For some, a house is simply made up of four walls, a floor, and a ceiling. But Lúcia Arão Ndimande believes her house is something more.
“I describe my house as a place to seek strength to face the challenges of everyday life,” she says. “It is inside my house where I find the treasure of rebuilding a better world.”
Each morning, Lúcia starts building this better world in a suburb of Maputo, the capital of Mozambique. She wakes up early, gets her seven-year-old son ready for school, and prepares her husband’s meal. All of this must take place before 9 a.m., since her store opens early in the morning.
From Organizing a Home to Running a Business
At just 27 years old, Lúcia runs her own business selling groceries, cosmetics, cleaning supplies, and other essential products and accessories. She lives with her husband, son, mother-in-law, and her husband’s brothers.
After taking care of her family in the morning, she arrives at her store. As she walks past its warm, brown exterior and makes her way under the thin tin roof, Lúcia is surrounded by colorful household goods. Rows of yellow, white, and brown containers sit neatly on broad shelves while balloons and gift bags for every occasion dance in the wind, each one tied to the ceiling. The day begins – she checks how well-stocked her products are, and asks her suppliers to pick up new products.
Today, a steady stream of customers enter the shop to buy sunglasses, lotion, or other products. But business was not always so good.
How Challenges Tested a New Entrepreneur
While Lúcia already knew principles of business, she had difficulties with financial management. She wasn’t sure how to design a growth strategy. “I didn’t know how to identify the opportunities that could easily help to develop my business,” she says. “These concerns made me realize that my business could grow beyond what it already was.”
The struggles of her enterprise were fully apparent at work and eventually seeped into her home life as well. “There came a stage when I could not even pay my personal business expenses. I had to ask my partner for support because I had high fixed costs and sales were low.”
Lúcia is blazing a difficult path forward as one of relatively few women business owners in Mozambique. According to the World Bank, only one in three businesses are owned by women globally. And in low-income countries, only one in four businesses are woman-owned.
It was during these challenging times that Lúcia was invited by TechnoServe to join one of its business training programs.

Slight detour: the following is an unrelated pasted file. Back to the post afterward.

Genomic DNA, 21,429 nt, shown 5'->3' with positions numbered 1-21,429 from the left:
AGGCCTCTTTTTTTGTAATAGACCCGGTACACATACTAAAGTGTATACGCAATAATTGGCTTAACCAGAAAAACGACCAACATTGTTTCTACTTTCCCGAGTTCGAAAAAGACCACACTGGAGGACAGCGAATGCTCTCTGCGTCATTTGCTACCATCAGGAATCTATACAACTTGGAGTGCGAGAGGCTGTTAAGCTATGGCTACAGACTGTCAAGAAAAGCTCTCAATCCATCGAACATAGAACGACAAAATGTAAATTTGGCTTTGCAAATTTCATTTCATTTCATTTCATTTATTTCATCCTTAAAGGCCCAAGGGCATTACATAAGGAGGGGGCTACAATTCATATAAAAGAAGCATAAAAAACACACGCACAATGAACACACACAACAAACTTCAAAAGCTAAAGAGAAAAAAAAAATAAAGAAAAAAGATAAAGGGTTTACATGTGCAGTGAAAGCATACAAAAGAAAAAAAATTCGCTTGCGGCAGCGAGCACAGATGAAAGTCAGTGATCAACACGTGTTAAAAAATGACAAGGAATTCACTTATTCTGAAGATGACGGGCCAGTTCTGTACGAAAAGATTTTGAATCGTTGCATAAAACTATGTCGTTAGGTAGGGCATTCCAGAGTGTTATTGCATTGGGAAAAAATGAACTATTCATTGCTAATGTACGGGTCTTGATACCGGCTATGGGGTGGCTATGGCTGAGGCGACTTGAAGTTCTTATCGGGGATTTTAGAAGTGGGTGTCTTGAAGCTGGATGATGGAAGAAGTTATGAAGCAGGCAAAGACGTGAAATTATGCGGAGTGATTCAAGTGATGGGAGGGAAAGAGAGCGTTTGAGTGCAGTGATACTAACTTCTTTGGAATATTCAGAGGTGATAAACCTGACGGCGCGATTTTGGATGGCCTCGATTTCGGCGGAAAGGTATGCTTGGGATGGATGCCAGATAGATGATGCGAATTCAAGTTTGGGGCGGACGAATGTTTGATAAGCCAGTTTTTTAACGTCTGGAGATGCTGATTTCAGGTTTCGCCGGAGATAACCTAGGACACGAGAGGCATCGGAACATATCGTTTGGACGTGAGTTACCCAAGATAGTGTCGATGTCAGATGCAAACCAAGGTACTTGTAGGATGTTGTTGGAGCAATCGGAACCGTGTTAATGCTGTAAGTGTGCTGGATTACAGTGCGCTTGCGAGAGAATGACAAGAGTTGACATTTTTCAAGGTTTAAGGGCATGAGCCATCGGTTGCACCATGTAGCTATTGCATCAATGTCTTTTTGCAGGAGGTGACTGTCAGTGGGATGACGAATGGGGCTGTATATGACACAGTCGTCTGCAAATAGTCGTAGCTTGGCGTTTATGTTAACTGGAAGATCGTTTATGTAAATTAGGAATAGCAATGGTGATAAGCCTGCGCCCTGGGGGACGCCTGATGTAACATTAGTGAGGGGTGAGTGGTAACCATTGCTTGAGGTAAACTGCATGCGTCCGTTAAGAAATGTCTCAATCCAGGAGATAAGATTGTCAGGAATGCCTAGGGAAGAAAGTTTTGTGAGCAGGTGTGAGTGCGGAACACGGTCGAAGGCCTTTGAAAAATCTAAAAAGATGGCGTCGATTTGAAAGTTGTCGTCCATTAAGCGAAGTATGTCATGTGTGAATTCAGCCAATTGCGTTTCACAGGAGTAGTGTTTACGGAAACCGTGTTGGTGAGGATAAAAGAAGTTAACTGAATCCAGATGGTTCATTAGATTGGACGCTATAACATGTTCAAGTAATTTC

What makes me most proud as a woman and business owner is the determination I have to make my dreams come true.”Lúcia Arão Ndimande
Changing Lives for Women Business Owners
Business Women Connect was born out of research showing that micro-savings products are one of the most impactful tools for women entrepreneurs to access in order to grow their businesses.
Since 2017, TechnoServe has partnered with various Mozambican financial service providers and worked with their women agents to help women save money through mobile services. This means women can become sales representatives, encourage others to join the program, and gain more control of their personal finances. In 2018 alone, Business Women Connect trained over 100 businesswomen in Mozambique.
Lúcia was one of the women trained through the program. “With the advent of TechnoServe, I felt a change in my life and in my business,” she says.
Before working with TechnoServe, Lúcia made an average of approximately $141 per week. After participating in TechnoServe’s program, she saw her sales double and now makes approximately $266 per week.
“Because the family income increased, I can now help my partner with the construction of our house,” Lúcia says. “I pay the domestic helper, and I can pay my son’s tuition fees.”
“I Don’t Give Up on Chasing My Dreams”
The ability to transform the life of her family has also transformed Lúcia’s belief in herself. “Today, I consider myself a worthy woman deserving of the success I have,” Lúcia told us. “Thanks to the tips I learned from TechnoServe, I know more than anyone how to evaluate my records to better understand the performance of my business and make decisions.”
Lúcia hasn’t lost the inner strength that has brought her to where she is now. “What makes me most proud as a woman and business owner is the determination I have to make my dreams come true,” she says. “Even though I live in an unequal society, I don’t give up on chasing my dreams. And I pass this knowledge on to my family and other women.”